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The Pivotal Role of Chemistry in Research and Development

Victoria Samanidou
George Zachariadis
Michael A. Terzidis
2 and
Adamantini Paraskevopoulou
Laboratory of Analytical Chemistry, School of Chemistry, Aristotle University of Thessaloniki, 54124 Thessaloniki, Greece
Department of Nutritional Sciences and Dietetics, International Hellenic University, Sindos Campus, 57400 Thessaloniki, Greece
Laboratory of Food Chemistry and Technology, School of Chemistry, Aristotle University of Thessaloniki, 54124 Thessaloniki, Greece
Author to whom correspondence should be addressed.
Separations 2022, 9(1), 4;
Submission received: 16 December 2021 / Accepted: 20 December 2021 / Published: 23 December 2021
(This article belongs to the Special Issue Research as Development Perspective 2019)
Undoubtedly, all pivotal advances in a great number of scientific fields rely on advances in chemistry. Thus, the latter plays a key role in understanding the findings of numerous topics.
Of course, we are not bringing to light an unknown fact; actually, we are stating the obvious. However, it seems that even us chemists need to remind ourselves sometimes of how important our science is. A plethora of applications proves this fact, and this Special Issue on the “Research as Development Perspective” aims to highlight exactly this.
Just to mention a few of them, I list some examples that underline the importance of chemistry in technological advances.
Who can deny that testing new materials in dentistry needs the combination of the fundamentals of material science and the tools provided by analytical chemistry [1,2]?
Metabolomics provides information on the metabolic disorders that underlie disease, thus leading to the discovery of new therapeutic targets, or biomarkers that may be used as diagnostic tools [3,4,5].
The answer to criminal cases is typically hidden in the traces and clues used in forensics [6,7].
The study of the authenticity of paintings by famous artists needs a combination of spectroscopic techniques. Archaeologists use the tools provided in archaeometry, a combination of mathematics, physics and chemistry, to date archeological findings [8].
History uses chemical techniques to prove or overturn historical data. For example, tooth isotope analysis recently proved ancient historians wrong. According to a study using strontium and oxygen isotopic analysis, it was suggested that it was foreign mercenaries in 480 BC instead of Greek soldiers who helped a city in ancient Greece defeat its enemies [9].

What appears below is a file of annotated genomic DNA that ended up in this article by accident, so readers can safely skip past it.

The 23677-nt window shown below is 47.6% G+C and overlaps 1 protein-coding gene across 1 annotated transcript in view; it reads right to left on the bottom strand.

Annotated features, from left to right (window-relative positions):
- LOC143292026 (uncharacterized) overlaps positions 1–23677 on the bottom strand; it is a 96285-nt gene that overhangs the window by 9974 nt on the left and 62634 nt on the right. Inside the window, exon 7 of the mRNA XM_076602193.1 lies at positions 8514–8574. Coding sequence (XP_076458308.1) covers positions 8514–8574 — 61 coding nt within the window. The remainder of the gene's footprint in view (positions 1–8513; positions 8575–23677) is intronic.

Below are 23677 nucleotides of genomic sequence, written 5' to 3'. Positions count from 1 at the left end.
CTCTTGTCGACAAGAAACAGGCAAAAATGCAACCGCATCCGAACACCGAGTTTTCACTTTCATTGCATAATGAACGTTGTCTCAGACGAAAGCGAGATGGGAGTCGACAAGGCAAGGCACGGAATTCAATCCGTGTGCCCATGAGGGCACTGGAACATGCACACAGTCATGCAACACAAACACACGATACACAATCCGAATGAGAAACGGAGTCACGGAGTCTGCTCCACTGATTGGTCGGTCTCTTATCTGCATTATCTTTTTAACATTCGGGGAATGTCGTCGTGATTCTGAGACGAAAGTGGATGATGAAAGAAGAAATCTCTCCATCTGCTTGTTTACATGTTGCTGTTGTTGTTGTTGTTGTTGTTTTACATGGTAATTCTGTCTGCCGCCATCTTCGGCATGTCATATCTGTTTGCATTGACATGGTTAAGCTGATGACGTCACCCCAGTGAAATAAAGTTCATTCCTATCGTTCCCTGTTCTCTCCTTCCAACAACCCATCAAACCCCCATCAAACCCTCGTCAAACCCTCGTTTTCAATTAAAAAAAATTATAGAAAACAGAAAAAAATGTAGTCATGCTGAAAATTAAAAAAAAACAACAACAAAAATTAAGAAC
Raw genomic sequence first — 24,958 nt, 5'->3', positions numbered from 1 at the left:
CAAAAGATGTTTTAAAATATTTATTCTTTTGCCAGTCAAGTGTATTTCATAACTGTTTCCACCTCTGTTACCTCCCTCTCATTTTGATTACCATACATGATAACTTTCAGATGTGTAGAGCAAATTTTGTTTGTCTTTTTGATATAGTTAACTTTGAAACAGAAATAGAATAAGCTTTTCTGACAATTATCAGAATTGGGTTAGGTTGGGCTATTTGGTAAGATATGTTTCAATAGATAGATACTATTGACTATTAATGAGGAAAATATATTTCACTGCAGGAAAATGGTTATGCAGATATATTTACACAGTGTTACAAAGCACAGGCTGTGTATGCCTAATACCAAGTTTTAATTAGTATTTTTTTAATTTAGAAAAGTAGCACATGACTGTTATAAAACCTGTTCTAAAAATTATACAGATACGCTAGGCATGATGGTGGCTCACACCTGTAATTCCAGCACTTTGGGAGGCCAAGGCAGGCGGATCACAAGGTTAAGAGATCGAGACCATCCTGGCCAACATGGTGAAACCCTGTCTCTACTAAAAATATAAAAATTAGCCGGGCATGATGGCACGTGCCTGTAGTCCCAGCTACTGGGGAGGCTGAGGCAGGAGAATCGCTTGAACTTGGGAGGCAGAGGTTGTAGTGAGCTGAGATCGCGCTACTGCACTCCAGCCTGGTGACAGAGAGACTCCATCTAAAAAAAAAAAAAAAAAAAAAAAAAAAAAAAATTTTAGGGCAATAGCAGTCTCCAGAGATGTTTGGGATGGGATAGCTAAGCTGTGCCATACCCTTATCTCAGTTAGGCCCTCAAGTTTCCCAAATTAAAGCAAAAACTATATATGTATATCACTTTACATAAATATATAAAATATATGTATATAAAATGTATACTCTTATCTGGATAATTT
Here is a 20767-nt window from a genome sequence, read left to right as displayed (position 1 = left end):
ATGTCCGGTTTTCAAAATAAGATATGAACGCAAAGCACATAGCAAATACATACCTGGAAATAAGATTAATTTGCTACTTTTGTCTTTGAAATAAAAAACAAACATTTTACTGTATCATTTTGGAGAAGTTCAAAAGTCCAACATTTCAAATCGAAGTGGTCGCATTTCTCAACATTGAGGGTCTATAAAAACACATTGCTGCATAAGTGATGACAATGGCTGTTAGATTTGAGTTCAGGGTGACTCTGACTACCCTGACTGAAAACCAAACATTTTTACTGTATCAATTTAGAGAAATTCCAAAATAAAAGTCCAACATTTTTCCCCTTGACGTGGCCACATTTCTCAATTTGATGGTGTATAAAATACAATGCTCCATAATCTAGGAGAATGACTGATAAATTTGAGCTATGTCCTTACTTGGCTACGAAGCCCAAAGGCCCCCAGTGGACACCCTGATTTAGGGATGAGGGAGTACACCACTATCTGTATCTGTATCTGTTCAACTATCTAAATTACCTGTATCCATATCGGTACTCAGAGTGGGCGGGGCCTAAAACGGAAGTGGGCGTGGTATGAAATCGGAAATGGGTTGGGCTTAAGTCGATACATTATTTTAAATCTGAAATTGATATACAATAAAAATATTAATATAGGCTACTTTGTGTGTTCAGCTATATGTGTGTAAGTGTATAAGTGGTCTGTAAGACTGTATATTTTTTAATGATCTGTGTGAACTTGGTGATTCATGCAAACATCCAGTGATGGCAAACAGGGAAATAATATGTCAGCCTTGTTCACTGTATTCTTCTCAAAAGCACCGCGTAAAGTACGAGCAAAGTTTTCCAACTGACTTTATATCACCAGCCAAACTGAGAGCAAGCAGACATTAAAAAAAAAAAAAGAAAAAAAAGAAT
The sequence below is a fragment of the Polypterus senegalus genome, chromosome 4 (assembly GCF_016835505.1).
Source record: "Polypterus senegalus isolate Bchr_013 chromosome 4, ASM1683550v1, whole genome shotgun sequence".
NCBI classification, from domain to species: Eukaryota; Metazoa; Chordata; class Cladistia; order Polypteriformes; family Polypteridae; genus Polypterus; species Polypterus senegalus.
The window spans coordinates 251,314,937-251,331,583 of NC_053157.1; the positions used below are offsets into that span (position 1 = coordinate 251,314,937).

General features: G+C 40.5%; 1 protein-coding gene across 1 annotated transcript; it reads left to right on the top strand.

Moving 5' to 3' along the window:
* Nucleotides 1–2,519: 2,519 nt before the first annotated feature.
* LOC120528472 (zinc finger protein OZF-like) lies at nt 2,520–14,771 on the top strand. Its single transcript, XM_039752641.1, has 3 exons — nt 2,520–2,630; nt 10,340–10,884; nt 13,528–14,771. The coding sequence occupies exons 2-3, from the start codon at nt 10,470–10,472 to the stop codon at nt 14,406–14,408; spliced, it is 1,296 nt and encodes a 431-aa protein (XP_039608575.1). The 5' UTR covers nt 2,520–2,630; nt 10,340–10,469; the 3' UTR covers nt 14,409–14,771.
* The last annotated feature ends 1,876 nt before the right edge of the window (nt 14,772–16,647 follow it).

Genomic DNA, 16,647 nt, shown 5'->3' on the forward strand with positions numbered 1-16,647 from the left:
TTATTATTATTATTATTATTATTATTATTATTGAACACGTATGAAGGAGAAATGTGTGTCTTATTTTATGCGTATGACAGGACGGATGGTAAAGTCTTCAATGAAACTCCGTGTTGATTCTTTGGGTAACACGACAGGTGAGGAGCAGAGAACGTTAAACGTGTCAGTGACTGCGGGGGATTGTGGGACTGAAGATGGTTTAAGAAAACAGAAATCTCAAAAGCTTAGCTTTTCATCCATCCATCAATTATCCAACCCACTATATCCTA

The Olympic games use advances in anti-doping control to prevent or detect doping during sport events [10].
Pandemic situations, such as the one we are currently experiencing, have been faced through chemical or biochemical applications in a wide range of products, from antiseptic agents to vaccines or even the diagnosis of the disease [11].
Geologists use the science of geochemistry to examine the distribution of chemical elements in rocks and minerals [12].
Food sciences and technology, food and feed authenticity/adulteration, food aroma profiling, quality control and assurance are based on chemical studies [13,14,15,16,17,18]. The changes occurring in foods during processing and storage, and the mechanisms and influencing factors involved, are fully explained by chemical reactions/interactions between food components [19,20,21]. Gastronomy, and more specifically molecular cuisine, is based on chemical processes [22].
Polymer science and nanomaterials are products of the combination of the application of physicochemical principles and experimental results in a chemical laboratory.
Environmental sciences with regard to the protection of the environment and sustainability sources all use advances in chemistry, as well as in interdisciplinary studies. The monitoring of environmental pollution, e.g., by controlling toxic thallium species, and environmental technology take advantage of this cornerstone scientific field [23,24].
Metallurgy utilizes physical and chemical studies of the behavior of metallic elements, their inter-metallic compounds, and the alloys and their applications in several domains [25].
Cosmetology and the discovery of drugs either for human or veterinary medicine use analytical methods to examine the quality of products, while all clinical trial results necessary for drug approval are derived from bioanalytics [26].
Chemistry also plays a central role in the discovery of new compounds, and the synthesis of natural products, drugs and other pharmaceutical products with significant scientific, societal and environmental impact [27,28].
Additionally, these are only a few examples. The multidisciplinary role of chemistry is reflected in all important advances from research groups in every technological progress, proving that chemistry is the key issue in continuous scientific progress.
Four paradigms are described so far in this Special Issue, as described below:
Tsiasioti et al., in their paper: “Study of the Oxidative Forced Degradation of Glutathione in Its Nutraceutical Formulations Using Zone Fluidics and Green Liquid Chromatograph”, report the results of their investigation of the oxidative forced degradation of glutathione in nutraceutical formulations by two validated analytical methods. The first is based on the reaction of glutathione with o-phthalaldehyde through an automated zone fluidics flow platform and fluorimetric detection (λex/λem = 340/425 nm). The second is based on the separation of glutathione and its oxidation product by a green reversed-phase HPLC method coupled with direct UV detection, at 210 nm. A solution of 3% w/v H2O2 provided the fast oxidation of more than 95% of glutathione to yield oxidized glutathione in a time period of 180 min. The mechanism of the oxidation was proved to follow pseudo-first-order kinetics. The k, t90 and t1/2 values were calculated [15].